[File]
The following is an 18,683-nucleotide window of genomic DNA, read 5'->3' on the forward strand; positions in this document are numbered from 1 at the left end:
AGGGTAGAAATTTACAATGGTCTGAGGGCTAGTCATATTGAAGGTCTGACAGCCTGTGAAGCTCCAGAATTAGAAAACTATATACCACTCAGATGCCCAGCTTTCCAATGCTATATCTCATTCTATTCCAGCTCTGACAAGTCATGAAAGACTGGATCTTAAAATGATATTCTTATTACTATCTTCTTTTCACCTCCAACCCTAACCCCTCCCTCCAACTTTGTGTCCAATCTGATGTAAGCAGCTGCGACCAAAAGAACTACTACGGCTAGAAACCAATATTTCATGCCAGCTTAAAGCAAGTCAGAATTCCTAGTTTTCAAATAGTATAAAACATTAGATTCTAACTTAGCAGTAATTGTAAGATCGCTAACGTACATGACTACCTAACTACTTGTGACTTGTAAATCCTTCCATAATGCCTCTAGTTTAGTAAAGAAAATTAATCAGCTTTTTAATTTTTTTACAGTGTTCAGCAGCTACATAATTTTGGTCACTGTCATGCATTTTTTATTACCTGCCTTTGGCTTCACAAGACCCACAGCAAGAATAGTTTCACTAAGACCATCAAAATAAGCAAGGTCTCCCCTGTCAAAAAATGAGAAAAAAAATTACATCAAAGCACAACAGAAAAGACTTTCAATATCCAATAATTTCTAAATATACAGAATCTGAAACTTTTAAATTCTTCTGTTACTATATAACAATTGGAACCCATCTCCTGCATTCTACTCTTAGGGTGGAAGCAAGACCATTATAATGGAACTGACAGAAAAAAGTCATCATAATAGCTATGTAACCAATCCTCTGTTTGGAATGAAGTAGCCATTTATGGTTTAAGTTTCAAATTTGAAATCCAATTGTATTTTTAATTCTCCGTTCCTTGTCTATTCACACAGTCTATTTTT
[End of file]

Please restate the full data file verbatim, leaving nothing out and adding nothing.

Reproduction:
The following is an 18,683-nucleotide window of genomic DNA, read 5'->3' on the forward strand; positions in this document are numbered from 1 at the left end:
AGGGTAGAAATTTACAATGGTCTGAGGGCTAGTCATATTGAAGGTCTGACAGCCTGTGAAGCTCCAGAATTAGAAAACTATATACCACTCAGATGCCCAGCTTTCCAATGCTATATCTCATTCTATTCCAGCTCTGACAAGTCATGAAAGACTGGATCTTAAAATGATATTCTTATTACTATCTTCTTTTCACCTCCAACCCTAACCCCTCCCTCCAACTTTGTGTCCAATCTGATGTAAGCAGCTGCGACCAAAAGAACTACTACGGCTAGAAACCAATATTTCATGCCAGCTTAAAGCAAGTCAGAATTCCTAGTTTTCAAATAGTATAAAACATTAGATTCTAACTTAGCAGTAATTGTAAGATCGCTAACGTACATGACTACCTAACTACTTGTGACTTGTAAATCCTTCCATAATGCCTCTAGTTTAGTAAAGAAAATTAATCAGCTTTTTAATTTTTTTACAGTGTTCAGCAGCTACATAATTTTGGTCACTGTCATGCATTTTTTATTACCTGCCTTTGGCTTCACAAGACCCACAGCAAGAATAGTTTCACTAAGACCATCAAAATAAGCAAGGTCTCCCCTGTCAAAAAATGAGAAAAAAAATTACATCAAAGCACAACAGAAAAGACTTTCAATATCCAATAATTTCTAAATATACAGAATCTGAAACTTTTAAATTCTTCTGTTACTATATAACAATTGGAACCCATCTCCTGCATTCTACTCTTAGGGTGGAAGCAAGACCATTATAATGGAACTGACAGAAAAAAGTCATCATAATAGCTATGTAACCAATCCTCTGTTTGGAATGAAGTAGCCATTTATGGTTTAAGTTTCAAATTTGAAATCCAATTGTATTTTTAATTCTCCGTTCCTTGTCTATTCACACAGTCTATTTTT